HTML Basic Tags
HTML has not been around for many years. November 1990 marks the day of the first web page and back then there were little to know HTML standards to be followed. A group called World Wide Web Consortium was then formed and have since set the standards that are widely accepted.
Hence, creating an HTML document is easy. To begin coding HTML you need only two things: a simple-text editor and a browser. Notepad is the most basic of simple-text editors and you will probably code a fair amount of html with it.
FrontPage can virtually work miracles, but what's going on behind the curtain doesn't have to remain a complete mystery.
In fact, even if you don't plan on writing one iota of HTML, familiarity with the basics html tags can help you understand why FrontPage behaves the way it does. What follows is an ultra-fast HTML lesson.
It's quite a bit less than you'd actually need to write your own web pages by hand, but it will get started if you need to take a look at some of the HTML TAGS that FrontPage generates.
A web page is nothing more than a simple text file containing HTML tags and attributes. When a web browser summons an HTML file, it transforms this HTML into web pages. You could actually create your entire site using only Notepad, Windows's bare-bones text editor.
Inside every HTML document you will find two kinds of information: the actual content that appears in a web browser and some strange looking fragments of text enclosed in brackets (< >) that are called HTML tags. These tags tells browsers how to display your content: how big it should be, how it should be formatted, and so on. HTML tags are easy to pick out. Just look for the brackets (< >) in this basic html tags sample of html page:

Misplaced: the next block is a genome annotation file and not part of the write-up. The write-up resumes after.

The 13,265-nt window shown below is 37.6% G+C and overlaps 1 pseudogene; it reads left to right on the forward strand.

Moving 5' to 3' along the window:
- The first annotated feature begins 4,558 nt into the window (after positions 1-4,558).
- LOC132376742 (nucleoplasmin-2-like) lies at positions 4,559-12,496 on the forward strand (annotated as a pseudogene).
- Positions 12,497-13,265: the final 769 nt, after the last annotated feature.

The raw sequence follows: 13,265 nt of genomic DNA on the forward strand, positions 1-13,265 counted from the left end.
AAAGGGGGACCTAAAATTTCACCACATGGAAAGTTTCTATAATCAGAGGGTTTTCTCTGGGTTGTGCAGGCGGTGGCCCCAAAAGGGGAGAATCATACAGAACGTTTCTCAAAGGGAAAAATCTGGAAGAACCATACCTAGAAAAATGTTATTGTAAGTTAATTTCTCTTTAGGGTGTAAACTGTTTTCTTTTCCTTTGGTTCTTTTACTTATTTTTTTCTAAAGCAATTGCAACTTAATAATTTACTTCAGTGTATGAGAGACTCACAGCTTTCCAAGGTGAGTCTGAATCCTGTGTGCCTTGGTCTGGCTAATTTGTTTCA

< html> < head> < title>Sample HTML Document< /title> < /head>
< p> This is sample text on a sample page < /p>
This is a paragraph.
Text can be < b> bold < /b> or < i>italic< /i> or plain.
< /body> < /html> Basic HTML Tags Explained Here's a breakdown of what is happening in that mini Web page:
When a browser comes across an opening tag, like < b> bold tag in the example above, it applies the tag to everything that follows until the closing tag appears. In order words, tags enclose all the content they affect.
So, all text between the opening < b> bold tag and the closing < /b> bold tag will appear as bolded text. As you can see in the code just shown, each tag has an accompanying closing tag somewhere. The closing tag can be one character away or miles down the page.
For instance, the closing < /html> tag doesn't appear until the end of the document. That's because everything between the < html> tags is HTML. There are a few HTML tags that don't require a closing tag, but they're the exception to the rule.
HTML Basic Tag List with Example HTML headings are defined with the < h1> to < h6> tags: < h1> defines the most important heading. < h6> defines the least important heading
Example: < h1 >This is heading 1< /h1> < h2 >This is heading 2< /h2> < h3 >This is heading 3< /h3> < h4 > This is heading 4 < /h4> < h5 > This is heading 5 < /h5> < h6 > This is heading 6 < /h6> HTML Paragraphs HTML paragraphs are defined with the < p> tag.
Example: < p>This is a paragraph.< /p> < p>This is another paragraph.< /p> HTML Links HTML links are defined with the < a> tag.
Example: < a href="https://comfortskillz.com/">This is a link< /a> HTML Images Tags HTML images are defined with the tag. The source file (src), alternative text (alt), width, and height are provided as attributes.
Example: <#img src="Html-element.jpg" alt="Html-element" width="240" height="320"/>.
The above html tags are all that is required to create a basic web page!